Our Logo and Banner represent our mission to the world, to people of all colors, all religions, especially those who are people of the sea.
The Houston International Seafarers’ Centers are a “home away from home” for seafarers visiting the Port of Houston. Chartered in the late 1960’s and early 1970’s as a non-profit organization under the laws of the State of Texas, the two Centers have during their existence, served over a million visiting seafarers. Both Centers exist as the result of a deep desire and concern within the local maritime industry, followed by active support and involvement of the community and local churches, to provide a safe and welcoming recreational and spiritual environment on land for those who have chosen the sea as their livelihood.
Recognizing that all human persons are a gift of God, the mission of the chaplains and Committee for Ministry to the Port of Houston is to carry out a ministry of presence, outreach, witness, worship, service, and advocacy to, with, and for seafarers and their families from around the world.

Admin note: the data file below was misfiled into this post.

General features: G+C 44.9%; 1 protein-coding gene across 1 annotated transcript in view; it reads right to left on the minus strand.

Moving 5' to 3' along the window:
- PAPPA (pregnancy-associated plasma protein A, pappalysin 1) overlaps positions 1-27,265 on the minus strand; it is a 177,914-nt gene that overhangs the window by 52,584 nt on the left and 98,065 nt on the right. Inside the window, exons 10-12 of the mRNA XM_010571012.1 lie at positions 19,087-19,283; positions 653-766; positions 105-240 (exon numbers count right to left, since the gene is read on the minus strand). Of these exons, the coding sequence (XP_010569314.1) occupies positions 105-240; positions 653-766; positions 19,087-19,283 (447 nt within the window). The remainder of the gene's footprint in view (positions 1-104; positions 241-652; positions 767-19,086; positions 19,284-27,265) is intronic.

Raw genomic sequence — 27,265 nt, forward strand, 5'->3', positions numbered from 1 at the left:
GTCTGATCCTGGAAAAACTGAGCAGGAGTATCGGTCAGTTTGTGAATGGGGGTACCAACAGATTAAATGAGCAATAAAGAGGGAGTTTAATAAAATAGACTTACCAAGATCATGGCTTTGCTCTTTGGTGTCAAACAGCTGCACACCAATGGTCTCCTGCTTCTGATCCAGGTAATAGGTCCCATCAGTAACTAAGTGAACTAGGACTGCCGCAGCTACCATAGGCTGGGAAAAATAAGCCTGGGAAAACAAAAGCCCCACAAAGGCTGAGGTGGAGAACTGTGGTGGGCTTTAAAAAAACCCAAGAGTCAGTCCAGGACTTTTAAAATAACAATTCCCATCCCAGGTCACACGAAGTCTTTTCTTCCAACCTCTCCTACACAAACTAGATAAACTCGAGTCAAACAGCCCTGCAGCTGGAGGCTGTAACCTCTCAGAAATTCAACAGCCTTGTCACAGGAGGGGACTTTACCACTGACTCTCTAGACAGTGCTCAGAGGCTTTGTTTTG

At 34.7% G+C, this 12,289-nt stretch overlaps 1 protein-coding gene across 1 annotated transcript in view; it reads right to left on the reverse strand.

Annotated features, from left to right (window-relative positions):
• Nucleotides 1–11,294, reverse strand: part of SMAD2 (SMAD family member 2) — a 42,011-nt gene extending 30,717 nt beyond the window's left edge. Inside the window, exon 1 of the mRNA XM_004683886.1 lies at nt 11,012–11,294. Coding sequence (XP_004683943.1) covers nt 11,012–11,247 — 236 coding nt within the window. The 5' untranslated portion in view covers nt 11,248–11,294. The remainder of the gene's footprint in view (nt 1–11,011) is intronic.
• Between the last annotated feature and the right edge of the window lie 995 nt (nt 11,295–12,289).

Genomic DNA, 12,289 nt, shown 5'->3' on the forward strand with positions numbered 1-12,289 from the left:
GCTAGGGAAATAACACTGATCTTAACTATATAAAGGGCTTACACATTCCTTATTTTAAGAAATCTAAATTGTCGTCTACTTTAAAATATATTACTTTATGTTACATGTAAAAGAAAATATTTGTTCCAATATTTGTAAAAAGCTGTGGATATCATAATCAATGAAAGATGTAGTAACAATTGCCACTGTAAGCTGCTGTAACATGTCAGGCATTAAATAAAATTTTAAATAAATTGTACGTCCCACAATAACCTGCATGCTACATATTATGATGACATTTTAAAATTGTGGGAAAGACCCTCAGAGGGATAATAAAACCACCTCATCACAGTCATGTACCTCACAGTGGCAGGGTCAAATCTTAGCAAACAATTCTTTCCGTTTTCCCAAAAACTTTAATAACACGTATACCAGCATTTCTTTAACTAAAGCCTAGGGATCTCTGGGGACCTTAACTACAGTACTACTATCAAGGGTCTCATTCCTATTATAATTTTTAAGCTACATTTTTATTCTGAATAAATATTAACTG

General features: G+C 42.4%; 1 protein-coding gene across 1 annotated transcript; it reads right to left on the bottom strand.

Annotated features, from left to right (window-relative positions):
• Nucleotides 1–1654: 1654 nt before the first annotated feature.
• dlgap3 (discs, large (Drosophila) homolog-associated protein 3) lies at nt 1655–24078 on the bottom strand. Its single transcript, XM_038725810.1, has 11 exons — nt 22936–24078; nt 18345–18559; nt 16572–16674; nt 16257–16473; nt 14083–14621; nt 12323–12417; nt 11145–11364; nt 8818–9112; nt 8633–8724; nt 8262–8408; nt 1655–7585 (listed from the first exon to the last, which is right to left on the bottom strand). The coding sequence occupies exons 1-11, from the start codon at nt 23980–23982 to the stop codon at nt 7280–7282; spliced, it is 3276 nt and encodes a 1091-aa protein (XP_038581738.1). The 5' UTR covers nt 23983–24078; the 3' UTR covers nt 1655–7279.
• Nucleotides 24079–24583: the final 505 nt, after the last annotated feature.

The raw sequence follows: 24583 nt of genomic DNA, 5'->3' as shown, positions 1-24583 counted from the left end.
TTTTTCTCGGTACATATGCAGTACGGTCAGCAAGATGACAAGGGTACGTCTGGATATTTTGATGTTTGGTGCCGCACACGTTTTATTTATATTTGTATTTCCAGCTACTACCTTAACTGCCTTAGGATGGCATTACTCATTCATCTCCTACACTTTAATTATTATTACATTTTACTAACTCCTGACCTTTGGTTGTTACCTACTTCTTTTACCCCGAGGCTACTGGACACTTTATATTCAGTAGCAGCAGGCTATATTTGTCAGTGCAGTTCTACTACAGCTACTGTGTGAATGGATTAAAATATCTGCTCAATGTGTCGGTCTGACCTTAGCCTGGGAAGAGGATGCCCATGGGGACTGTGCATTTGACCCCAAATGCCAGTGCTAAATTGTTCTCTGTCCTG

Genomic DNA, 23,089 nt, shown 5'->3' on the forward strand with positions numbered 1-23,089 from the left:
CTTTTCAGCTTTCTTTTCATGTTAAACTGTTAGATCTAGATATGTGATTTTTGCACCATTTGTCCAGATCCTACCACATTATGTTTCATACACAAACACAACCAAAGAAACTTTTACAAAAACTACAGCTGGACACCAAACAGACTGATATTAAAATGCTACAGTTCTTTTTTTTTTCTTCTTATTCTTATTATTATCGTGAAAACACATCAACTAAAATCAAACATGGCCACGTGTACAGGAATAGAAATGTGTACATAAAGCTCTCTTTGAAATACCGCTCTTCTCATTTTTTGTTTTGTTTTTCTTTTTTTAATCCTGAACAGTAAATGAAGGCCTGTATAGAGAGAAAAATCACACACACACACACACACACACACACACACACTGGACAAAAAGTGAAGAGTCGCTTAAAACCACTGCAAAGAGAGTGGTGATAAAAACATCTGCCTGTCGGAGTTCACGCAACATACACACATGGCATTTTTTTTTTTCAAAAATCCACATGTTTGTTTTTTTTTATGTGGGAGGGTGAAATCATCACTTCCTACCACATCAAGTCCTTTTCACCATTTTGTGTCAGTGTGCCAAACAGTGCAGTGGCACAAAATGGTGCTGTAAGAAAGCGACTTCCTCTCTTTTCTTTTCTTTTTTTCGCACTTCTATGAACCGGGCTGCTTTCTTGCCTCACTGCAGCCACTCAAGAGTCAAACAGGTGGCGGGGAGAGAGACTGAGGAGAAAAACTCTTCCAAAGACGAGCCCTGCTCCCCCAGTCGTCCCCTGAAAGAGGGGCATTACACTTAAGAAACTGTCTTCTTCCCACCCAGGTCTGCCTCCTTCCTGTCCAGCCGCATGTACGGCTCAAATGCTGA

In 1963, a Belgian sea captain who immigrated to the U.S. had a dream of a place for seamen to go in the Port of Houston. He had sailed to this port many times and had found that it had not received the name of “Worst port in the world” for seamen without reason. He dreamed of a great seamen center and sold this dream to several others involved in shipping in one way or another. The result was the formation of the Houston International Seaman Center Inc. This body functioned in a semi-dormant state for some five years.
In 1968 three ministers (Rev. Taft Lyon, Presbyterian; Rev. Sam Duree, United Methodist; & Rev. Rivers Patout, Roman Catholic) who were working together in an ecumenical venture, caught a vision of the need of the seamen. They asked around and found that there had been several fruitless efforts to start a center for seamen, but nothing lasting had resulted. They heard about this secular group which included many well-known Houston names such as Howard Tellepsen and Jane Blaffer Owen and contacted them. This was the beginning of a unique coalition that was to bring to existence a “one of a kind” service to the seafarers that came to the Port of Houston.
This nucleus of three ministers formed a committee known as the “Committee on Ministry to International Seamen, Port of Houston.” From these three men with a dream, a ministry formed that at one time included eleven denominations: Episcopal, three Lutheran, United Methodist, Catholic, two Presbyterians, Norwegian Seamen’s Church, Greek Orthodox & Houston Rabbinical Association. The Southern Baptists are currently inactive on the committee but has numerous congregations participating.